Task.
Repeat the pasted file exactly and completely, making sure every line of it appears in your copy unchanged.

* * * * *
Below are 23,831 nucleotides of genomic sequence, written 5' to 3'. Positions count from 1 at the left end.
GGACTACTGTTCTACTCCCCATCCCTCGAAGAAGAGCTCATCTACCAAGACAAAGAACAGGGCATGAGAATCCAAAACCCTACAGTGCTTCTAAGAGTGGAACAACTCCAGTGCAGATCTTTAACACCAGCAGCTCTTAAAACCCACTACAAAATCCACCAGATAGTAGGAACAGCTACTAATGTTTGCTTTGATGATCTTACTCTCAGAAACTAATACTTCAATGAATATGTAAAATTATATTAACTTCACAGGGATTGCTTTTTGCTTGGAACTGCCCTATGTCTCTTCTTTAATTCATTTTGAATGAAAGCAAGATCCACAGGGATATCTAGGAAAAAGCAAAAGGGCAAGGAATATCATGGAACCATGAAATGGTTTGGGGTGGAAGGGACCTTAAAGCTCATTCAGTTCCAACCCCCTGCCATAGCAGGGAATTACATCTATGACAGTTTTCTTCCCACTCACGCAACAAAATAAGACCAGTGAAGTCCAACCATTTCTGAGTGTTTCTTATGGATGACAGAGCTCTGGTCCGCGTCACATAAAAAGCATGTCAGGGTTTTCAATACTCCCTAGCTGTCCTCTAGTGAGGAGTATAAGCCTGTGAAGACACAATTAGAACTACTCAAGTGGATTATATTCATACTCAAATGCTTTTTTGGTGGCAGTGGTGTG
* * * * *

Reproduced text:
Below are 23,831 nucleotides of genomic sequence, written 5' to 3'. Positions count from 1 at the left end.
GGACTACTGTTCTACTCCCCATCCCTCGAAGAAGAGCTCATCTACCAAGACAAAGAACAGGGCATGAGAATCCAAAACCCTACAGTGCTTCTAAGAGTGGAACAACTCCAGTGCAGATCTTTAACACCAGCAGCTCTTAAAACCCACTACAAAATCCACCAGATAGTAGGAACAGCTACTAATGTTTGCTTTGATGATCTTACTCTCAGAAACTAATACTTCAATGAATATGTAAAATTATATTAACTTCACAGGGATTGCTTTTTGCTTGGAACTGCCCTATGTCTCTTCTTTAATTCATTTTGAATGAAAGCAAGATCCACAGGGATATCTAGGAAAAAGCAAAAGGGCAAGGAATATCATGGAACCATGAAATGGTTTGGGGTGGAAGGGACCTTAAAGCTCATTCAGTTCCAACCCCCTGCCATAGCAGGGAATTACATCTATGACAGTTTTCTTCCCACTCACGCAACAAAATAAGACCAGTGAAGTCCAACCATTTCTGAGTGTTTCTTATGGATGACAGAGCTCTGGTCCGCGTCACATAAAAAGCATGTCAGGGTTTTCAATACTCCCTAGCTGTCCTCTAGTGAGGAGTATAAGCCTGTGAAGACACAATTAGAACTACTCAAGTGGATTATATTCATACTCAAATGCTTTTTTGGTGGCAGTGGTGTG